Looking for Niagara by E. R. Baxter III

It’s Niagara lost
in the 20th century, disappeared
from the cereal box, up in mist,
a canvas backdrop in one hundred thousand
dead photographs, fading from postcards,
gone to Bermuda, Disney World, flown
to Aruba, splish took a bath at Niagara
splash went to Vegas for the weekend—
but had room at the motel
for Joseph and Marilyn
and were they impressed?
There’s no record of it.

But the first human record at Niagara
before it had name–the first human at ?
who left a flint spear point, water
falling at the whirlpool then,
at old gorge, and the spear point:
dropped in fear, in awe,
in wonder at new water,
ice falling who thought of it as !

Wandering hunter, archaeologists say, who
if he were there at all, didn’t stay long,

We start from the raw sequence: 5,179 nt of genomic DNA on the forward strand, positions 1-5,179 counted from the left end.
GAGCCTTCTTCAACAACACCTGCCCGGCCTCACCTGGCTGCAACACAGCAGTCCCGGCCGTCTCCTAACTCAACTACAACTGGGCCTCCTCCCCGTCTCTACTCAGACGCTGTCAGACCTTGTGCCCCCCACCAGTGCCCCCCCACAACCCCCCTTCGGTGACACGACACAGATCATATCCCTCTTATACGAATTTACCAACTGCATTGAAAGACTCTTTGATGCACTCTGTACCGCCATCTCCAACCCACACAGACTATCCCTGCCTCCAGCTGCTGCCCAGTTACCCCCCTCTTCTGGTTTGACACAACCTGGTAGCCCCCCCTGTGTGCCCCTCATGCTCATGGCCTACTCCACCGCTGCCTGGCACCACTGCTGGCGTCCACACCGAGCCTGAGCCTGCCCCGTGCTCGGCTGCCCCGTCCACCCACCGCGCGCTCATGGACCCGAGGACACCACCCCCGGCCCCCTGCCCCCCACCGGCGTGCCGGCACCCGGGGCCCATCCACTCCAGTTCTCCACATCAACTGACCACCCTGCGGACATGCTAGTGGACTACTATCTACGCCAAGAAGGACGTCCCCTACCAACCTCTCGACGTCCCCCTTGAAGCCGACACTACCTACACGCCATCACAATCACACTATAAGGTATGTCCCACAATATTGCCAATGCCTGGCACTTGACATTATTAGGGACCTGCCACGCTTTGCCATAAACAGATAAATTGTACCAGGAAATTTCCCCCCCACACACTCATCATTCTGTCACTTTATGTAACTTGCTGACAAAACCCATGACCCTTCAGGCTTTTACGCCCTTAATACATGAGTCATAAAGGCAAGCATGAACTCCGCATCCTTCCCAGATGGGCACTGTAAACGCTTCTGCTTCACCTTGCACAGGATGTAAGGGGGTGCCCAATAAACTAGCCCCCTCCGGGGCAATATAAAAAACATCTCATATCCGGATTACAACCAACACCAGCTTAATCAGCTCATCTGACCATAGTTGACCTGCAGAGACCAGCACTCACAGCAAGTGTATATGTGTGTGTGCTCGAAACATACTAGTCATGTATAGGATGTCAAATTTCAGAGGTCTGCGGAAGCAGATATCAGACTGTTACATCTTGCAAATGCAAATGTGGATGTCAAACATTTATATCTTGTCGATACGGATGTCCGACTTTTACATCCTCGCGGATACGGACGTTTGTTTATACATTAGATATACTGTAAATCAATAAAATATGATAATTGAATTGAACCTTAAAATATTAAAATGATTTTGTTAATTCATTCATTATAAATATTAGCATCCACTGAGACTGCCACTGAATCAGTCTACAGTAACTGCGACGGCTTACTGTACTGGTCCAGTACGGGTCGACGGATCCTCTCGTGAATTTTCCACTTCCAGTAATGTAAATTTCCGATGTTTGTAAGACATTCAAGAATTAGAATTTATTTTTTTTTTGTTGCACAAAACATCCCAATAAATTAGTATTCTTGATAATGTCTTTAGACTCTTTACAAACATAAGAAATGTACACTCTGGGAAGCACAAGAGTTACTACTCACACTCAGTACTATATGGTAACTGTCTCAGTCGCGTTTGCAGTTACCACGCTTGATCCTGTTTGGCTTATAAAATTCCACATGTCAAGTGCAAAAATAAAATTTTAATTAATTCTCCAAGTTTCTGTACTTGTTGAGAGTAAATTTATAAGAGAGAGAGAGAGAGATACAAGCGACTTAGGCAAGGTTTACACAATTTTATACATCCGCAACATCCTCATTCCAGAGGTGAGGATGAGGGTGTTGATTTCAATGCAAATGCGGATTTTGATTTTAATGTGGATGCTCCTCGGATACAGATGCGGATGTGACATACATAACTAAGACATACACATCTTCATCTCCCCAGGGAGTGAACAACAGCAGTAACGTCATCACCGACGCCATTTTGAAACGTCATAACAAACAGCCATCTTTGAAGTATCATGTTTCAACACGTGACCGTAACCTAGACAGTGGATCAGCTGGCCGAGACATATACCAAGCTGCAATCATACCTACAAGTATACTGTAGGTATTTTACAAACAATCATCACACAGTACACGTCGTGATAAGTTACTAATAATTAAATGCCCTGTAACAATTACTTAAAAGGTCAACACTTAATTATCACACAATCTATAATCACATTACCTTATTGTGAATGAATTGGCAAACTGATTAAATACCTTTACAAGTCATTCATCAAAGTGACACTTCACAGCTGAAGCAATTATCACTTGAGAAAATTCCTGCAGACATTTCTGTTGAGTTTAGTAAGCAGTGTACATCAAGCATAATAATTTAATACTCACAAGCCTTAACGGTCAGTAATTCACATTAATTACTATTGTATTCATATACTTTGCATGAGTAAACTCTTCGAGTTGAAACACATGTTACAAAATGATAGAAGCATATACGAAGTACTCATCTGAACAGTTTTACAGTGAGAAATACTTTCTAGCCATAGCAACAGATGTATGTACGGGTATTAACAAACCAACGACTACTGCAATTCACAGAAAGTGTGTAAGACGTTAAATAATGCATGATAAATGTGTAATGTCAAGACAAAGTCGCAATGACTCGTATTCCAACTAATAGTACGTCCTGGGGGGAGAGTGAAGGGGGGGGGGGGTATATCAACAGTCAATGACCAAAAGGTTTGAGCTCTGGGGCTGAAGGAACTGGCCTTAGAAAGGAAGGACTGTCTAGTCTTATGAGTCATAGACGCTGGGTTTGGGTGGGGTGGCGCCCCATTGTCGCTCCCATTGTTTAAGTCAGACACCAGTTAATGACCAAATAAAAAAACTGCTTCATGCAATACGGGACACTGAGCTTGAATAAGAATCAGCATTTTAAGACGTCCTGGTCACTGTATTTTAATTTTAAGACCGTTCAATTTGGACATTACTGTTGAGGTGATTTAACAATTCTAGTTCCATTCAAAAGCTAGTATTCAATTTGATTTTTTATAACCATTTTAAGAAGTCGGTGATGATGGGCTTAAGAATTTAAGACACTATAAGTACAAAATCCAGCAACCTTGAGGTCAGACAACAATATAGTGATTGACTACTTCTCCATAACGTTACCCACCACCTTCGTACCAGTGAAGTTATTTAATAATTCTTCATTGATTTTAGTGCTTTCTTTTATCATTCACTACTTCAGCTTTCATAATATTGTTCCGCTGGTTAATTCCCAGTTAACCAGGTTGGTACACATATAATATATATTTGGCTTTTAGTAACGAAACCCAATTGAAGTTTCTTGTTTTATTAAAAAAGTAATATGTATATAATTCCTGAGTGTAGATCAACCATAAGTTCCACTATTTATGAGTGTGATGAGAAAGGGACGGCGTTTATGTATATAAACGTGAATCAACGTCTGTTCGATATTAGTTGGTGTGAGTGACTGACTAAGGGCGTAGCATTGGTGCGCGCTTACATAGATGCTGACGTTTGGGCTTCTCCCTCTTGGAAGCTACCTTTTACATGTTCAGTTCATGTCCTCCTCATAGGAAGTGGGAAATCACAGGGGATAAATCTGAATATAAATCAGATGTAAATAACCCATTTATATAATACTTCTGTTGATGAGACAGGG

as if he had, for months let’s say, they’d
have known—would have found the tree
against which he relieved himself,
charcoal trace on stone, where he
cooked fish—as if no Niagara rock
has been left unturned.

The most recent evidence indicates he
did stay but a brief time—only minutes—
that dizzy from spoiled fish innards
he stumbled out of the woods
toward thunder, saw falling water, stared
slack-jawed into mists and steam rising
against south gorge wall, had visions:

The wall exploding, water rushing forth
gnawing south, divers fearful things—
dropped his spear, fled empty-handed
and throwing up back among the trees
and who wouldn’t have?

What he saw: the sun rising and setting
3 million 647 thousand 445 times, ten
thousand winters and springs, trees
leafing out, hot suns, leaves coloring,
withering, dropping, snows whirling,
grass greening, fogs gathering, rains,
trees dying, toppling, new trees as slim
as spears growing thicker than his body,
salamanders mating between his gnarled toes,
mice nibbling algae from his ankles, a wolf
marking territory on his left shin

Continue reading “Looking for Niagara by E. R. Baxter III”